The country has been in a terrible mess for many years. The judiciary was seen acting irrationally. Parliament turned to a mad house. The politicians were on a rampage. In such a situation, journalists cannot behave as saints. My personal view is that both government and private media institutions must engage in a proper dialogue regarding the role and function of the media. A special commission must be appointed for the task. The aim is to establish a media trend that works in a responsible manner. This is not the first time such things happened in the world history. Prior to the World War II, media institutions were engaged in ‘yellow journalism’, where the public mindset was heavily manipulated for personal agendas. But finally there was a massive objection from the general public against these media institutions. That resulted in the media including the Time magazine to appoint ‘Hutchin’ commission. That was not a government commission. But it heavily regularised the conduct of the media. The people were allowed to testify before this commission. At present, Sri Lanka has a stray media culture. It has been corrupted by business and political agendas. Most of the media institutions are not maintained by their own earning. They are run by cash pumped in by their sponsors. So finally, such media institutions have to dance to the sponsors’ tune.  When it comes to electronic media, the situation is worse. Mostly political stooges are given licences to start electronic media institutions. Sometimes even funds from the treasury are diverted to start such institutions. Today society does not respect politicians, judges, or doctors. They themselves have gained disrespect instead. Today the media suffers the same fate. Everyone has a right to criticize. However, by hearing the comments made by a certain journalist on the song ‘Danno Budunge’, I was surprised. A journalist is a teacher who guides society. So he must act responsibly.

 

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Lasantha RuhunageChairman, Working Journalists’ Association

We as reporters must realize that everyone has a right to criticise the media. But the manner that the Prime Minister and second citizen of the country made his criticisms is questionable. It is not suitable for his status. It was a politically motivated statement.

A week ago, our organisation had sent a letter requesting a discussion on this matter with the Prime Minister. Some of his criticisms have some grounds. We accept them. But the way he made them, we cannot agree with. Therefore, we have to have a discussion, but so far we have not been given a chance.

We accept that media institutions may be also corrupt like other government institutions. We knew certain media personnel who enjoy various bonus and increments by supporting politicians. Independence of the media industry dilutes because of such persons. In the past, media personnel had memberships in various governmental director boards.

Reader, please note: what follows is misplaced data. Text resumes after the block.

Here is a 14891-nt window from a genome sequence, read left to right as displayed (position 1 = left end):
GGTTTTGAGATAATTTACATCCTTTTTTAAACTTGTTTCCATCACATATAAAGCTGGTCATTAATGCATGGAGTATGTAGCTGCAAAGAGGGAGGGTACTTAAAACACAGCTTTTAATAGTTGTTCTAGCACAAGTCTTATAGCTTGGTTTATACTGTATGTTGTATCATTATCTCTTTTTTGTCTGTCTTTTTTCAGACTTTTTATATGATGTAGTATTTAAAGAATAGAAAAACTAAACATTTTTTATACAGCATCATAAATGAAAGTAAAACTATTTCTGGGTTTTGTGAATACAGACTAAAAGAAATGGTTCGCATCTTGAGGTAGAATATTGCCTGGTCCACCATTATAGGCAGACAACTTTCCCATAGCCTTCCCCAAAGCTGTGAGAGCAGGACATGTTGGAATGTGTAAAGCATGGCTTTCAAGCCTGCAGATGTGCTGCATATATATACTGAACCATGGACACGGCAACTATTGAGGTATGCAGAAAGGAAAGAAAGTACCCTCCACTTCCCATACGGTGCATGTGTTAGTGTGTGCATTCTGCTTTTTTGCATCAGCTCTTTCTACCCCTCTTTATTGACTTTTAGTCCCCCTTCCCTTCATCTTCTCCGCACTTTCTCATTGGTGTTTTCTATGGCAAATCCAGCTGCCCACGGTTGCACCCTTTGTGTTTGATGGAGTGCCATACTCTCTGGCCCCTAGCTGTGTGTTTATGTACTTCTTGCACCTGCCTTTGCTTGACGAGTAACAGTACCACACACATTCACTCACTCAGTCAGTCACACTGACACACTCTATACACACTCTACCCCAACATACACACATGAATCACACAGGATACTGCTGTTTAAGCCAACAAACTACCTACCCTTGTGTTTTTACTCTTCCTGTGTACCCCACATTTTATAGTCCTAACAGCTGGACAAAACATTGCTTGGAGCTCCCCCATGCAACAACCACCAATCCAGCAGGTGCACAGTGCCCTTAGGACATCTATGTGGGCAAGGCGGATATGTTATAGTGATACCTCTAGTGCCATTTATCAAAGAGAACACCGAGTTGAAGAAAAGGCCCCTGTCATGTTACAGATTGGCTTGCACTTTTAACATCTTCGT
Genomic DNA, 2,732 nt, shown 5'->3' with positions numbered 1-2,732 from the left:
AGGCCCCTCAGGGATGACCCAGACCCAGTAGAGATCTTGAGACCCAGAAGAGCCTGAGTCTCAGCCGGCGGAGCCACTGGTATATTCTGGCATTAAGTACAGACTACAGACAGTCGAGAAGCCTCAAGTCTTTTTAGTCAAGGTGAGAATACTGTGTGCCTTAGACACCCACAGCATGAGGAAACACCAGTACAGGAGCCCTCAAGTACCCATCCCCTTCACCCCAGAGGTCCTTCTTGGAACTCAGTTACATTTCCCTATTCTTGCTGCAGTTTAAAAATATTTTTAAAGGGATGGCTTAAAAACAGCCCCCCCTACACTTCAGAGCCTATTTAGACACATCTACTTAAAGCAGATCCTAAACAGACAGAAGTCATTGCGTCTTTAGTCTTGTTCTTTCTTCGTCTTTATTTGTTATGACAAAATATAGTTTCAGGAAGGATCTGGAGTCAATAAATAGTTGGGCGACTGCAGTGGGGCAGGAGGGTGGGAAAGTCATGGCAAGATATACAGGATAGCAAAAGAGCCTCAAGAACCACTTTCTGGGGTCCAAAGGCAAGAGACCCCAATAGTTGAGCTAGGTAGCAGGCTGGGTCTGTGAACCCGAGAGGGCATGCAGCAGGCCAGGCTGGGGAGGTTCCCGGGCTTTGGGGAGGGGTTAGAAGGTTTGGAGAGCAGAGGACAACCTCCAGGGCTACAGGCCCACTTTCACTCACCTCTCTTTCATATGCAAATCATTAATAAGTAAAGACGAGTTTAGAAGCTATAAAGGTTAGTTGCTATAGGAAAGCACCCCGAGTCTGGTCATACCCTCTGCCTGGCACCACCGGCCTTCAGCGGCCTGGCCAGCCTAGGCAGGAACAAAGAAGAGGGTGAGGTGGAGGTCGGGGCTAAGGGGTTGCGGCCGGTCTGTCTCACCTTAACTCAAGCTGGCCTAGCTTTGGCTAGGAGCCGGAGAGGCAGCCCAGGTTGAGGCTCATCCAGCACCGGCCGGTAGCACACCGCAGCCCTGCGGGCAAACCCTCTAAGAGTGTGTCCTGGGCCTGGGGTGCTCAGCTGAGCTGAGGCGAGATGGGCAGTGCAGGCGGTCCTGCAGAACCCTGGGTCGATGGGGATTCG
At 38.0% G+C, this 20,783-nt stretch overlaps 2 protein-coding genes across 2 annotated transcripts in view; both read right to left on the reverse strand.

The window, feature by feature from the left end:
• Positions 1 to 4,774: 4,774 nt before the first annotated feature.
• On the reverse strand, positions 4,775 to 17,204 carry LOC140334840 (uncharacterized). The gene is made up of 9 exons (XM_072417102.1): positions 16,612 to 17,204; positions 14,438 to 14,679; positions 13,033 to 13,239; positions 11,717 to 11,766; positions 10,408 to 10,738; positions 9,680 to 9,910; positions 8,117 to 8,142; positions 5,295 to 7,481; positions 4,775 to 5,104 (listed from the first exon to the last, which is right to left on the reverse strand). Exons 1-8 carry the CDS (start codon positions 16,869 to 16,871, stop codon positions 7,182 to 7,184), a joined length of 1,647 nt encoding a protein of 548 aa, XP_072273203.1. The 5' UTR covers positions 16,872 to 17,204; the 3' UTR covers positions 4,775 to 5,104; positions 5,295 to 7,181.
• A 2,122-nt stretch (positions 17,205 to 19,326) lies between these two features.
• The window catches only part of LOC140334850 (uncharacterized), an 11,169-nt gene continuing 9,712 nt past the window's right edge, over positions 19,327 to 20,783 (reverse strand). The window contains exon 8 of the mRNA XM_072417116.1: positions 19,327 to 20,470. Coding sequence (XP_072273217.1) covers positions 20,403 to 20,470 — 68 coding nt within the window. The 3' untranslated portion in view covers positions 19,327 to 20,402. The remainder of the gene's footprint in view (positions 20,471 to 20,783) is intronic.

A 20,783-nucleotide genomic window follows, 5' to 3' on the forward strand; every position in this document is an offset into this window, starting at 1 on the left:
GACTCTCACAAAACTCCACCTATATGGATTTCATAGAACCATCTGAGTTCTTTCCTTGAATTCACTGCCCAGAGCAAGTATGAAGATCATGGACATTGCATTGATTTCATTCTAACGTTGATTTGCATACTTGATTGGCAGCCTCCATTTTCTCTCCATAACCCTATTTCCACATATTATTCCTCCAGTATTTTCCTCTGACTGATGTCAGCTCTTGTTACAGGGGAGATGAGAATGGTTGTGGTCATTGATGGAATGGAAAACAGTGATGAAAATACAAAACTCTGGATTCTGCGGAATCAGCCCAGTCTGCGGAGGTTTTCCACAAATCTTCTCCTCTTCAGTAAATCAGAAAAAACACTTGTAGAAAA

We accept these allegations. That is why we request the Prime Minister to give us a discussion to talk about these issues and formulate credible mechanisms for the media industry so we can carry out our duties independently. However, if responsible politicians get on stages and criticise media institutions in this way, it will not help achieving the media freedom.

 

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N. M. AmeenChairman, Muslim Media Forum

The media should be independent. We, media personnel, should be careful when carrying out our work. If we act responsibly, such allegations will not come. I believe that all media institutions must work together towards one goal. Our country has ethnic conflicts. Therefore, the media must be responsible when reporting certain events. In future, we will take steps to rectify our drawbacks.
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Sampath DeshapriyaEditor, Lakbima Daily

The Prime Minister has the right to criticise the media. That we accept. Even any person can do so. But the way the Prime Minister made certain criticisms had caused a problem. We cannot accept the way he acted at that instance. It requires clarification because that criticism goes against the objectives of the yahapalanaya.

He expressed his own interpretation of the media freedom. We get a clue of the directions they are going by the Prime Minister’s comments. That is not a new approach; same similar comments were made in the past too. His comments suggest that the media freedom would be in jeopardy.

These comments also suggest that the media has been brought under their control. But it is too early to make such allegations. However, we can see that in some situations, the media had been controlled. I can see the media institutions are silently suffering these threats. They have been non functional with the current regime. Therefore, they may believe that they need a specific time period to speak out, but such time period is unnecessary. So for the sake of media freedom, we will have to do whatever Ranil or Mahinda tells us to do. I cannot see any editor who is ready to make a statement in this regard. Therefore, we have to work on towards having our independence. However, we are working independently even now.